Having reliable transportation is essential. If public transportation or riding a bike isn’t an option, you may be looking at a range of cars that fit your lifestyle. From new cars to used cars, you not only have to decide on the make, model, and year, but also on whether you plan to buy or lease a vehicle. So, is leasing a car the best idea?

Leasing Options Making a Comeback

Several years ago, leasing was a very popular financing solution. People could lease the newest vehicles for a lower initial cost and lower monthly payments versus buying a brand new car. They could drive the vehicle during the lease term and then give the vehicle back. When the time comes again where they need reliable transportation, they could lease another vehicle for a specific amount of time.

Leasing has again become a trend for tight budgets. The appeal of only paying the depreciation value of the car at low monthly payments for about 3 years has become a much more ideal solution when you’re staring at a high car loan payment. Also, people who love to have the newest vehicles can constantly trade-up for something better in a few years. Lastly, the car will usually come with a warranty during the 3 years that will cover any unexpected repairs that are not related to wear-and-tear or caused by any fault of the driver.

But, is leasing really that great of a deal for those with tight budgets?

The Hidden Dangers of Leasing

Unfortunately, there are pitfalls with leasing. On the surface, leasing seems to be the great option to provide you with a car at a lower budget. Yet for the long term, leasing a car can lead to significant financial issues.

1. You will always have a car payment.

One of the major issues is that constantly leasing a vehicle means that you will never be without car payments. Unlike buying a vehicle where you eventually pay off the loan, you always have to account for a monthly car payment. Let’s say your lease payment is $350/month and you’ve been leasing for 9 years. Meaning, you’ve leased three different cars for three years each time. That’s $37,800 you’ve paid that you have nothing to show for. That doesn’t even include any extra fees, tires, brakes, or maintenance costs. Those are all your responsibility. Yet, you don’t own the car.

2. You aren’t building equity.

In addition to always having a car payment, you aren’t building equity. If you bought the car, you could trade it in or sell it to reduce the cost of your next vehicle. When you lease a car, you’re basically renting it. When you buy a car, you’re investing in something.

Curious about trade-in values? You can look up your car on sites like Kelley Blue Book to get an idea of how much equity you’d have if you bought your vehicle and were looking to trade it in.

3. Mileage restrictions.

There are also restrictions and fees that you need to be aware of when you lease a vehicle. There will be mileage restrictions on an annual basis. So, you may find that you can only drive it up to 9,000 miles or you will incur costly mileage overage fees. There is usually an option to add more miles per year, but it will cost you extra in your monthly payment.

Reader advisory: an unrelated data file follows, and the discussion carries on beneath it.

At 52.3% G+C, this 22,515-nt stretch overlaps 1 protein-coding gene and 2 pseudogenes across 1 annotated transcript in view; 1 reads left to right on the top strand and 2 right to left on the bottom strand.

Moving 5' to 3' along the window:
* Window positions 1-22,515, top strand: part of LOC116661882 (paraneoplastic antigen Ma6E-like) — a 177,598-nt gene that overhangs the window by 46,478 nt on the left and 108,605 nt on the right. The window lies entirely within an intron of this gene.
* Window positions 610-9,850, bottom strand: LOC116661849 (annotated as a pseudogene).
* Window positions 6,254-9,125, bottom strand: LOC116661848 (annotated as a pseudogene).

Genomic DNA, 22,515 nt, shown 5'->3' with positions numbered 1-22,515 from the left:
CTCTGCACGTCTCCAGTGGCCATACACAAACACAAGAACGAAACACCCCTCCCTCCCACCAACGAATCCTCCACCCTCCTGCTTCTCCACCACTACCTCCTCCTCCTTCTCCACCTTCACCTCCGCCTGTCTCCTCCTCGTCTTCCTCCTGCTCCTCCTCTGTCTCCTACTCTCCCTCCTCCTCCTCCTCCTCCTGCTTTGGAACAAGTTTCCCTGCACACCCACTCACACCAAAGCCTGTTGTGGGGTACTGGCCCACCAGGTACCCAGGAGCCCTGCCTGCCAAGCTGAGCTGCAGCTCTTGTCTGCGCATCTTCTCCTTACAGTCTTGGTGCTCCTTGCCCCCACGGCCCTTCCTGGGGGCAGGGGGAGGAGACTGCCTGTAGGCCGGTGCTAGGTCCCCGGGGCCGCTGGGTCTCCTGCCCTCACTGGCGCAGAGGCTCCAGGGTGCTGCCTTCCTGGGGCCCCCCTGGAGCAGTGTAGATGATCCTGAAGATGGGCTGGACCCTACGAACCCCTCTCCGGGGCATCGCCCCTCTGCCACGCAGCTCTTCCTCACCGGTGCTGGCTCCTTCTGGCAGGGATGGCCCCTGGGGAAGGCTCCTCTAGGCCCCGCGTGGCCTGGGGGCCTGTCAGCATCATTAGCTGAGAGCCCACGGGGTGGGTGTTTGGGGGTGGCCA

4. You still have maintenance costs.

You still have to properly maintain the car as you will have to pay for excessive wear-and-tear if that happens. That means oil changes, brakes, tires, and anything else the warranty doesn’t cover.

5. There may be hidden costs.

While you may be able to customize the car after you get it, you will have to pay to have the vehicle returned to its original state when it comes time to return it. Also, if you decide to terminate the lease agreement before the end of the term, early termination fees can be extremely high and put stress on your finances. There are also turn-in costs that they don’t disclose. When you turn the car in, these charges can be anywhere from $250-$800 just to give the car back.

6. Sneaky dealership tactics.

Just like when you’re buying a car, don’t ever talk monthly payment with the dealer. You want to know the total cost you’ll be paying over the lease term. If you tell them what you want your monthly payment to be, they will make it work by extending terms, lowering your mileage, or putting you in a lower model car. We’ve seen people unknowingly walk away with 4 and 5 year lease deals for a model they didn’t even want. The dealer will make the numbers work just to get the monthly payment where you want it. Always ask for the final details. Don’t get wrapped up in the excitement of a new car and forget the real reason you’re there – to get a good deal.

Consider All Your Options When Leasing a Vehicle

While there may be some benefits, there are also some major financial issues with leasing a car. The main problem is that you will always have car payments. While the lower monthly payments may seem like a great option, you’ll never enjoy the benefits of driving your own car, payment-free. You will also never be building any equity in your car when you lease. You’re literally throwing money out the window.

We’re Here to Help!

If you’re ready to get behind the wheel of a new vehicle, we’re here to help you make the best financial decision for your specific needs. We can talk you through getting pre-approved before heading to the dealer, refinancing, or buying a new or used car. Call, text, or chat with a member of our team, M-F, 9am-4pm ET. (315) 671-4000.

Each individual’s financial situation is unique and readers are encouraged to contact the Credit Union when seeking financial advice on the products and services discussed. This article is for educational purposes only; the authors assume no legal responsibility for the completeness or accuracy of the contents.